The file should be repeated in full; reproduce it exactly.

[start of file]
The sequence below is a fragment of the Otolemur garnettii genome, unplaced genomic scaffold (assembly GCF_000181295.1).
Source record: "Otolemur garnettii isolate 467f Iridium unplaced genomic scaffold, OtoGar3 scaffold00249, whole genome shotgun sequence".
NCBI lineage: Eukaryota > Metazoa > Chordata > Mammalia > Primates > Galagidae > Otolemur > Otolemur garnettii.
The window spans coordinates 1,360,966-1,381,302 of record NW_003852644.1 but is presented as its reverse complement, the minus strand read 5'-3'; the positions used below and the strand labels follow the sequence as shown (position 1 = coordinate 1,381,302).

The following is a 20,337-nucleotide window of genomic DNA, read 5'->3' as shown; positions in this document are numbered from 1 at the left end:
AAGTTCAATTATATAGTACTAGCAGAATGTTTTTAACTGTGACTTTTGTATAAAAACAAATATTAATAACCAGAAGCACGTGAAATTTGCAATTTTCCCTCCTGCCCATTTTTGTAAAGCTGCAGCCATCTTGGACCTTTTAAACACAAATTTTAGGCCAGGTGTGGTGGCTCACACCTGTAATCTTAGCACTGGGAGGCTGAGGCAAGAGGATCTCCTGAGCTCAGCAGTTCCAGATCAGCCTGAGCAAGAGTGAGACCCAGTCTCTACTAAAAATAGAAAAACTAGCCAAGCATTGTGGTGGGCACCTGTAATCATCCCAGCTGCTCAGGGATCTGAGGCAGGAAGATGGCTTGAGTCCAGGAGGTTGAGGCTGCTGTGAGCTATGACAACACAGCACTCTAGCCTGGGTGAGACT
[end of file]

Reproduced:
The sequence below is a fragment of the Otolemur garnettii genome, unplaced genomic scaffold (assembly GCF_000181295.1).
Source record: "Otolemur garnettii isolate 467f Iridium unplaced genomic scaffold, OtoGar3 scaffold00249, whole genome shotgun sequence".
NCBI lineage: Eukaryota > Metazoa > Chordata > Mammalia > Primates > Galagidae > Otolemur > Otolemur garnettii.
The window spans coordinates 1,360,966-1,381,302 of record NW_003852644.1 but is presented as its reverse complement, the minus strand read 5'-3'; the positions used below and the strand labels follow the sequence as shown (position 1 = coordinate 1,381,302).

The following is a 20,337-nucleotide window of genomic DNA, read 5'->3' as shown; positions in this document are numbered from 1 at the left end:
AAGTTCAATTATATAGTACTAGCAGAATGTTTTTAACTGTGACTTTTGTATAAAAACAAATATTAATAACCAGAAGCACGTGAAATTTGCAATTTTCCCTCCTGCCCATTTTTGTAAAGCTGCAGCCATCTTGGACCTTTTAAACACAAATTTTAGGCCAGGTGTGGTGGCTCACACCTGTAATCTTAGCACTGGGAGGCTGAGGCAAGAGGATCTCCTGAGCTCAGCAGTTCCAGATCAGCCTGAGCAAGAGTGAGACCCAGTCTCTACTAAAAATAGAAAAACTAGCCAAGCATTGTGGTGGGCACCTGTAATCATCCCAGCTGCTCAGGGATCTGAGGCAGGAAGATGGCTTGAGTCCAGGAGGTTGAGGCTGCTGTGAGCTATGACAACACAGCACTCTAGCCTGGGTGAGACT